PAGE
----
Tuesday 15 July 2014

Tuesday, July 15, 2014 Posted by Hari No comments Labels: , , , ,
Posted by Hari on Tuesday, July 15, 2014 with No comments | Labels: , , , ,

SOURCE DAILY MAIL: FTSE fat cats now earn 180 times the average worker, as their salaries hit £4.7m a year
The gap between bosses and workers has soared over the past 20 years - from just 60 times the average wage in the 1990s. On average the bosses of Britain's 100 biggest companies took home £4.7million last year - up from £4.1million the year before, according to the High Pay Centre. Ordinary workers, meanwhile, earned £26,884. A Business Department spokesman said: 'The Government has introduced comprehensive reforms to give shareholders more powers in order to restore the link between top pay and performance, which in recent years has become excessive and increasingly disconnected.” But the High Pay Centre said shareholders were still signing off soaring executive pay despite being given the power to vote them down at annual meetings. They urged the government to take 'radical action' to close the gap, such as requiring firms to cap executive pay at a fixed multiple of their lowest paid employees. High Pay Centre director Deborah Hargreaves said: 'The Government's tinkering won't bring about a proper change in the UK's pay culture... We need to build an economy where people are paid fair and sensible amounts of money for the work that they do and the incomes of the super-rich aren't racing away from everybody else... A maximum pay ratio would recognise the important principle that all workers should share in a company's success and that gaps between those at the top and low and middle earners cannot just get wider and wider.'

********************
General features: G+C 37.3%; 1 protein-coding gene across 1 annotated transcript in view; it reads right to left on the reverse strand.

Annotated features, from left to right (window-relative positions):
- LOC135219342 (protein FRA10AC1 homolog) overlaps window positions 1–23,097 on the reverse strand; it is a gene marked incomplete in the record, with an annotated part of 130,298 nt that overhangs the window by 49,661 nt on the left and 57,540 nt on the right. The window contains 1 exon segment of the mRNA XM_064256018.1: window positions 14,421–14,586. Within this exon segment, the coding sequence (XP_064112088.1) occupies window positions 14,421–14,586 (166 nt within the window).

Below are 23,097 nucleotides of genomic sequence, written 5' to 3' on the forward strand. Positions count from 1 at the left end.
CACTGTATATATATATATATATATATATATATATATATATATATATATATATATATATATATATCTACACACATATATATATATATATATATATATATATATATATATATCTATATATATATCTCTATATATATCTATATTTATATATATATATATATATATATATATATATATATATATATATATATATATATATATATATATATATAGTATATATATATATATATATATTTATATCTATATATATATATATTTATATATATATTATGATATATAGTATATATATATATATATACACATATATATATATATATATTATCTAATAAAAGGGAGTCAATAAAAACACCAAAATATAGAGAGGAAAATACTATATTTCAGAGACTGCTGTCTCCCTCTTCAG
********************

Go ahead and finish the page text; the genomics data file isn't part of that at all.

SOURCE HIGH PAY CENTRE: How to make top pay fairer

The Government should consider requiring companies to cap executive pay at a fixed multiple of their lowest-paid employee, according to a new report published today by the High Pay Centre think-tank. The report notes that since the late 1990s executive pay has grown from 60 times that of the average UK worker to nearly 180 times and that more radical action is needed if the gap between top bosses and everyone else is to return to more proportionate levels. Last year the Coalition Government gave shareholders the power to vote down executive pay policy at company AGMs if they thought the proposed pay package was too large. However, every vote at a FTSE 100 company has seen a majority of shareholders support the company policy on top pay. In 2013, pay received by the average FTSE 100 Chief Executive increased to £4.7 million, up from £4.1 million in 2012. The High Pay Centre argue that the perception of an executive elite reaping all the rewards from economic growth is damaging trust in business, while the threat of widening inequality could also cause political and economic instability. Polling suggests that 78% of the public would support a maximum limit on the amount the highest-paid employee of a company can be paid in relation to the lowest-paid, with just 13% opposed.



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